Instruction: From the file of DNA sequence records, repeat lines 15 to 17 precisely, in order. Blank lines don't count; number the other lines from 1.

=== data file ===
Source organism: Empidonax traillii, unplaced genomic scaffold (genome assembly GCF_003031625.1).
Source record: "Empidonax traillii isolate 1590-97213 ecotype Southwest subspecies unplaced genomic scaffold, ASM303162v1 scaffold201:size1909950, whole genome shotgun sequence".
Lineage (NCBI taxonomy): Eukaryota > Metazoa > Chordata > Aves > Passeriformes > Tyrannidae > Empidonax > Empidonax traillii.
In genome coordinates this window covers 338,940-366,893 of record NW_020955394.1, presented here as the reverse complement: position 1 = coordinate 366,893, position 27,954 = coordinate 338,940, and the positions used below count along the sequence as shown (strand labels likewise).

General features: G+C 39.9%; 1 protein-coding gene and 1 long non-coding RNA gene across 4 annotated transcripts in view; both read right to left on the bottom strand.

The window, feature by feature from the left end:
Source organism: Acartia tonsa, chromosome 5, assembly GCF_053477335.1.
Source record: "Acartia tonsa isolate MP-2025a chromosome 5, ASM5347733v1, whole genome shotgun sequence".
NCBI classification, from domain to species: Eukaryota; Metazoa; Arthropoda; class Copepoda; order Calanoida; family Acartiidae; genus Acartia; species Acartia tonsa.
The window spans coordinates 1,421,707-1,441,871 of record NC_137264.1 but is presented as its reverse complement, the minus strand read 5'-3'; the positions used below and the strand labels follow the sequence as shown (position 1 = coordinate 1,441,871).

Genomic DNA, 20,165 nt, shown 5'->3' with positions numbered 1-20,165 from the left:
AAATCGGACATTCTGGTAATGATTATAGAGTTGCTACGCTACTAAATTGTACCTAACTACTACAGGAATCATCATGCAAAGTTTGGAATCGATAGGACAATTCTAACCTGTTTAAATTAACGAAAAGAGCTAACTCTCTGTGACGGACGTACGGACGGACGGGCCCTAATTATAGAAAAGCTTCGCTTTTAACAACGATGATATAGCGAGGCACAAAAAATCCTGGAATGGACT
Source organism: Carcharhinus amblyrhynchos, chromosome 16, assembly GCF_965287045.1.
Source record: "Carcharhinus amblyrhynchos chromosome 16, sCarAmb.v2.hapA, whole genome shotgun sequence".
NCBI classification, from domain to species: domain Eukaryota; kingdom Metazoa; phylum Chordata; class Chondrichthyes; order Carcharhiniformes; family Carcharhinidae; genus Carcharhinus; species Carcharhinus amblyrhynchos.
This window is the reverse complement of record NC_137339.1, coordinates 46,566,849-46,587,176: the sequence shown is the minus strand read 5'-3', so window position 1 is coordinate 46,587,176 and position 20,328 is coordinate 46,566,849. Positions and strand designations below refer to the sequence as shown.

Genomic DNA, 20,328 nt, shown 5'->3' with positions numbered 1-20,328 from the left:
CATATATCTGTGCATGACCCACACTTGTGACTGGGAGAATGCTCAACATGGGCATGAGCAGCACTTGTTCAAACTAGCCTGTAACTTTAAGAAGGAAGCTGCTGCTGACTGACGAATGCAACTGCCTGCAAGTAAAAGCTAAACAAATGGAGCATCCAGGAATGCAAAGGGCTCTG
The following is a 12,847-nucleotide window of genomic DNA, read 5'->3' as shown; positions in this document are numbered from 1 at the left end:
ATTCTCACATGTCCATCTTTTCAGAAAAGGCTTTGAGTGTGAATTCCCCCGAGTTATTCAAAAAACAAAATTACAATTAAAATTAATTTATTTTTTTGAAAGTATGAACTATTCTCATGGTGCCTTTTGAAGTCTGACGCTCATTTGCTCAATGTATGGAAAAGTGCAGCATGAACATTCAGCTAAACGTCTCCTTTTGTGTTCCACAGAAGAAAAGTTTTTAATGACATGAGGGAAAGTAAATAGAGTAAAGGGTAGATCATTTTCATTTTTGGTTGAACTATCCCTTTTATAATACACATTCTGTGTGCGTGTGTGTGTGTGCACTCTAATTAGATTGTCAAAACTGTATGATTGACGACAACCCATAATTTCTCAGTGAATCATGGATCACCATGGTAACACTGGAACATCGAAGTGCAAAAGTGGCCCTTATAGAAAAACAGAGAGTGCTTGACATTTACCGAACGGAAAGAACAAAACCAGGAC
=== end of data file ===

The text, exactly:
NCBI classification, from domain to species: domain Eukaryota; kingdom Metazoa; phylum Chordata; class Chondrichthyes; order Carcharhiniformes; family Carcharhinidae; genus Carcharhinus; species Carcharhinus amblyrhynchos.
This window is the reverse complement of record NC_137339.1, coordinates 46,566,849-46,587,176: the sequence shown is the minus strand read 5'-3', so window position 1 is coordinate 46,587,176 and position 20,328 is coordinate 46,566,849. Positions and strand designations below refer to the sequence as shown.

Genomic DNA, 20,328 nt, shown 5'->3' with positions numbered 1-20,328 from the left: